The Empty Circle
Some people feel this emptiness as a lack. They feel that there is something tangible that is missing in their lives and attempt to fill it with whatever makes the feel better; drugs, sex, alcohol, food, shopping. It doesn’t seem to matter. They feel that if they can just get enough of whatever thing or experience has made them feel good in the past, that they can fill up this emptiness even if it is a temporary fulfillment.
Some people feel that this is a spiritual emptiness; a yearning for God. I’ve heard sermons where preachers claim that it is the voice of divinity or the Holy Spirit speaking to the heart; that if an individual just give up enough of themselves, surrenders themselves; that God will take away the pain and emptiness and fill it with something even better.
But what if it isn’t an emptiness at all?
Zen Buddhism has a symbol – an almost circle called an ensō. This almost circle is painted with a single brush stroke and it is symbolic of the moment when the mind is free to simply let the body/spirit create. It is said that with practice the mind can be taught to leave that center space open on purpose in order to give the body and the spirit room to create the life that you have always wanted.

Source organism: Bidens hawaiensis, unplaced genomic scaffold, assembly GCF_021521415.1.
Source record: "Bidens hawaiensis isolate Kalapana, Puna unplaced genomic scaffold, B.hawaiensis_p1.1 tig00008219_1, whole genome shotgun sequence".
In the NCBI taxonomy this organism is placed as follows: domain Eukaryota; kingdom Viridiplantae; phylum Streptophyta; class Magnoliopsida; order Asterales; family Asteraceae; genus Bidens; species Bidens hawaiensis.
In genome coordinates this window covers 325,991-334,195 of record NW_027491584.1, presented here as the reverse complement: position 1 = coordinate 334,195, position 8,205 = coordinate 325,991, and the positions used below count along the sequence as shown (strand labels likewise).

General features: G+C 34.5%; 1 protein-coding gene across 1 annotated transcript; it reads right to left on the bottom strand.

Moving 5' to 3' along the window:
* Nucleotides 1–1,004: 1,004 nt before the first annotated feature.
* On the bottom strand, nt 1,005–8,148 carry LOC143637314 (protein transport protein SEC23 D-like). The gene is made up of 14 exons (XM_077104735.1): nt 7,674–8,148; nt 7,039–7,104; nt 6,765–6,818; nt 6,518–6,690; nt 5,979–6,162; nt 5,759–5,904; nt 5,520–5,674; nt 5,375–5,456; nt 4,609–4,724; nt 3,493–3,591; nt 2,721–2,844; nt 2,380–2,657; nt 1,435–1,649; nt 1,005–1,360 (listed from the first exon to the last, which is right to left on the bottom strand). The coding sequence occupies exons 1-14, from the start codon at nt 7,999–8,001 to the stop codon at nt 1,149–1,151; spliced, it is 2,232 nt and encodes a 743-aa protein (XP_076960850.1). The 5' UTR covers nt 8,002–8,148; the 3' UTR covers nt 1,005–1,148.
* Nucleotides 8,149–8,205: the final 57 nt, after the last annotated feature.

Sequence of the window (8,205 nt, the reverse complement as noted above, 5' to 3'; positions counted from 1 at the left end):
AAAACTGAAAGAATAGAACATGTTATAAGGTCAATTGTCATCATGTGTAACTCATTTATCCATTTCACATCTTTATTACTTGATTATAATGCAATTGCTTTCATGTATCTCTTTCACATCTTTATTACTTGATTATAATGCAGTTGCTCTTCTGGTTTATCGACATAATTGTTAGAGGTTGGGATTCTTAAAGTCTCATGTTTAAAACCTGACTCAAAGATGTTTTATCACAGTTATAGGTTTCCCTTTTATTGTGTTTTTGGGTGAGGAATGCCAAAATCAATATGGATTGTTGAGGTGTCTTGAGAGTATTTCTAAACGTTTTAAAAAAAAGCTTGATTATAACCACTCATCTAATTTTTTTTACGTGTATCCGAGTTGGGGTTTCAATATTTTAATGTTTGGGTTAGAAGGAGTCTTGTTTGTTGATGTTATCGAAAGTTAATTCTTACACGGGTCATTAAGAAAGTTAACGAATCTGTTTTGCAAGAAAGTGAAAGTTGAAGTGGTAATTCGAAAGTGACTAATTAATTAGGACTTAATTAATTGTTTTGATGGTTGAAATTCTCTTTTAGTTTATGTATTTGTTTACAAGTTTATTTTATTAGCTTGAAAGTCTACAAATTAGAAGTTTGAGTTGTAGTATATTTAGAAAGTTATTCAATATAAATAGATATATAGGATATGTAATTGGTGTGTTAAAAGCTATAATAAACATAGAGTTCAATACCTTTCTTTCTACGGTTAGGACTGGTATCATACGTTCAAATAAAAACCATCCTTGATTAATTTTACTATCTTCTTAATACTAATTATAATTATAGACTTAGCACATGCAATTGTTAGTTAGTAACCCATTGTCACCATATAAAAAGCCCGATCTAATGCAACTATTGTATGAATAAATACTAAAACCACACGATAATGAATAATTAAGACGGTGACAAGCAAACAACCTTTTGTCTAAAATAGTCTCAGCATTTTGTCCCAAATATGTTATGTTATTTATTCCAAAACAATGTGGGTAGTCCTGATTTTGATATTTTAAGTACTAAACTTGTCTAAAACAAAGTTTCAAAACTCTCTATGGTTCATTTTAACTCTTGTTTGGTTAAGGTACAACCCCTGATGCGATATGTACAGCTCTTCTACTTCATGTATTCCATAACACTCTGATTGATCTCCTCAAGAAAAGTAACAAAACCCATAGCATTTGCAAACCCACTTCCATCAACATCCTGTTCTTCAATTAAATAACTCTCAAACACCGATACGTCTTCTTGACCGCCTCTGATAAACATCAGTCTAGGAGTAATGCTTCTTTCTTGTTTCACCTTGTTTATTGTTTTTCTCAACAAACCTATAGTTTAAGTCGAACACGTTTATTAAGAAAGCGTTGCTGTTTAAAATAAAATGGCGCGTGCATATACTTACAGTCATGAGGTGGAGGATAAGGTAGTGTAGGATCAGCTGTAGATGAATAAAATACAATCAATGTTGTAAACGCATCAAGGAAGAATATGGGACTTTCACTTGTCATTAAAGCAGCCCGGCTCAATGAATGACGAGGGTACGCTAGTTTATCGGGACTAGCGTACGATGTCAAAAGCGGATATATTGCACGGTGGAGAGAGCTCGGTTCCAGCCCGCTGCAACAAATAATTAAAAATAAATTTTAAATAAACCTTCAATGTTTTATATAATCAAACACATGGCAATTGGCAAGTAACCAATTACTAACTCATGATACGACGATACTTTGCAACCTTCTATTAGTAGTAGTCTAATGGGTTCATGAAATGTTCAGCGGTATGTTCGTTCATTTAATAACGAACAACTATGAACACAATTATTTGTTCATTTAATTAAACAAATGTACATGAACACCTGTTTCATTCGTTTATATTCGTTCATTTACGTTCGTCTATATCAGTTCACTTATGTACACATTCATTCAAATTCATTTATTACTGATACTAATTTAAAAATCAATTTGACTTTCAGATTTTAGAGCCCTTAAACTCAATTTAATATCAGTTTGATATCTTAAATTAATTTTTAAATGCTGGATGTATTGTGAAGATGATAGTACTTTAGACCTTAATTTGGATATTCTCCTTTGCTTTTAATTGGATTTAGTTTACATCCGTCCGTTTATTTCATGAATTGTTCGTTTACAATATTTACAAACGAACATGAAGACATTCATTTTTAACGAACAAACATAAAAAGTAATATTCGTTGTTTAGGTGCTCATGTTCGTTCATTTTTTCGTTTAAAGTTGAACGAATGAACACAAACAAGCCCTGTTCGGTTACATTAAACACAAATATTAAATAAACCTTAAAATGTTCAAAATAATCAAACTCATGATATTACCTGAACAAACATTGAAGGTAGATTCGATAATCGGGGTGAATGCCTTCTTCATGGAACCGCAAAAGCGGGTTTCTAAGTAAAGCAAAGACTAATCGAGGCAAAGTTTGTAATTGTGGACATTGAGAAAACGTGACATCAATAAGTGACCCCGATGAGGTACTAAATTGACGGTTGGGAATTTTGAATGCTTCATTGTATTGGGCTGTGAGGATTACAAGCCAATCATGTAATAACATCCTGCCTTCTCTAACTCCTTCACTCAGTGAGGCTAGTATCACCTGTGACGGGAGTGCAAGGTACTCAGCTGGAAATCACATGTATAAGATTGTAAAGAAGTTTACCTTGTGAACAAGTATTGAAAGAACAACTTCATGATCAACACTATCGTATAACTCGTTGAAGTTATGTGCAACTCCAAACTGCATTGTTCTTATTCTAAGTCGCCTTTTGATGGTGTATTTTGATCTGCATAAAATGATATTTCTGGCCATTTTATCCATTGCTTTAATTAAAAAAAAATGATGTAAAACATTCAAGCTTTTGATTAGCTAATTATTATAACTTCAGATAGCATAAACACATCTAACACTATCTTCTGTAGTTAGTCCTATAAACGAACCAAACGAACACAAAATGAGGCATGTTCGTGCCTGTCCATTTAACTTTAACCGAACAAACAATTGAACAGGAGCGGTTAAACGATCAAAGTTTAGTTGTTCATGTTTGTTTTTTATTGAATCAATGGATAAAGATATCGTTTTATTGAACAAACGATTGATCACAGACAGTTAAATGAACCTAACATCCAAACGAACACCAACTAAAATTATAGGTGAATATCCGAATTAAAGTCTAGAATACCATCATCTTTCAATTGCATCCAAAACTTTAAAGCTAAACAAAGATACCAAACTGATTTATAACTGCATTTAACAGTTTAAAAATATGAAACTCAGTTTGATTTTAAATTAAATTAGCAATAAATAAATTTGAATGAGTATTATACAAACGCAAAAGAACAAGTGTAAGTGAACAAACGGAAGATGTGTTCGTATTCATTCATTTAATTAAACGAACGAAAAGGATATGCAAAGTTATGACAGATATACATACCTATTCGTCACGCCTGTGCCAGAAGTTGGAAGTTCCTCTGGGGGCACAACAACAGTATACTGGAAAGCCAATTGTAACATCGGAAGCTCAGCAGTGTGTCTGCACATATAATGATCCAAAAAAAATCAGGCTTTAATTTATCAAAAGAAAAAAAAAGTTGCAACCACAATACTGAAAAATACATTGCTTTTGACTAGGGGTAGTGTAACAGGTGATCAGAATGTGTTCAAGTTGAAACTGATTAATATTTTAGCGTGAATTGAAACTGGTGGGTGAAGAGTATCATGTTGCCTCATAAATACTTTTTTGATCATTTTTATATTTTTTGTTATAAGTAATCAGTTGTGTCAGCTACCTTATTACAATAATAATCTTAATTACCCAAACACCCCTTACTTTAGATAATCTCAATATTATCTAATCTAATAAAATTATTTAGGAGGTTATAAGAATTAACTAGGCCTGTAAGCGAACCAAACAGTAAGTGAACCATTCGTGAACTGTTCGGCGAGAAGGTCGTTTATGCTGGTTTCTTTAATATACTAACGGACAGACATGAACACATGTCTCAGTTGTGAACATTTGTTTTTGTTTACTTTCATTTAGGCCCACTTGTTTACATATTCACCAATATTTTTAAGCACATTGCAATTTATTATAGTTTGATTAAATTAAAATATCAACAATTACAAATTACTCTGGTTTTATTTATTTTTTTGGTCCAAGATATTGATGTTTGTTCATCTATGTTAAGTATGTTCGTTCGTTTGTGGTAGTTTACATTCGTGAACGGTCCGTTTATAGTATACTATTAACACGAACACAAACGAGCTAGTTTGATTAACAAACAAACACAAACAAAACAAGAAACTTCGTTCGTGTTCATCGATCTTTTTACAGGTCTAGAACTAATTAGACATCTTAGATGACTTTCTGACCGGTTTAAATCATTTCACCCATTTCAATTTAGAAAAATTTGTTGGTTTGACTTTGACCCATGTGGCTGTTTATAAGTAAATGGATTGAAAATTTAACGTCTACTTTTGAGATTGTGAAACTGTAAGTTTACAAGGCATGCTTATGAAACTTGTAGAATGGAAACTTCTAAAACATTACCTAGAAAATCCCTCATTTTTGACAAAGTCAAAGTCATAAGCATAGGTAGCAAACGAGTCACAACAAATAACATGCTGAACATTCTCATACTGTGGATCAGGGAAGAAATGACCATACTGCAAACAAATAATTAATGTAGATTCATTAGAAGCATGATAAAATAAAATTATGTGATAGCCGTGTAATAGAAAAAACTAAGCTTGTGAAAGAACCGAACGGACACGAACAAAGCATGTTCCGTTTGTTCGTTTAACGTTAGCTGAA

Seemingly related is the center point of the Chinese Bagua; the eight sided (nine spaced) cosmological chart that is used in order to practice Feng Shui (the art of placement). In this particular practice the center point – the center space of the Bagua is always (if possible) left open and empty so as to invite in new energy and to give you room to create the type of home that you truly desire.
Indeed, what if this openness; this space inside of each heart is anything but empty?
Think about it. What if this space that we perceive of as emptiness and equate with loneliness and lack is actually a part of the system design of our body/soul interface?
It’s not that far-fetched really. All of the most useful and practical of machines are made not only with specifically designed working parts, but with spaces in which those parts can work. Gears have to turn. Levers have to shift. Even when it comes to computers, there has to be memory space in order for calculations to be made; places for all those ones and zeroes to gather and process.
What if – instead of fighting the emptiness; instead of trying so desperately to fill it up, we instead embraced it?
What if we accepted that empty space inside of our minds, hearts and spirits as the space in which dreams come true; as the workspace of our souls where it can get to work on putting together the life that we have always wanted? What if it is here, in the emptiness that our conversations with our souls can begin?
Perhaps then the emptiness would take on an entirely different meaning. Instead of emptiness and loneliness we would find peace, comfort and understanding, and we would stop trying so desperately to fill something that is simply a necessary part of the way that we were designed.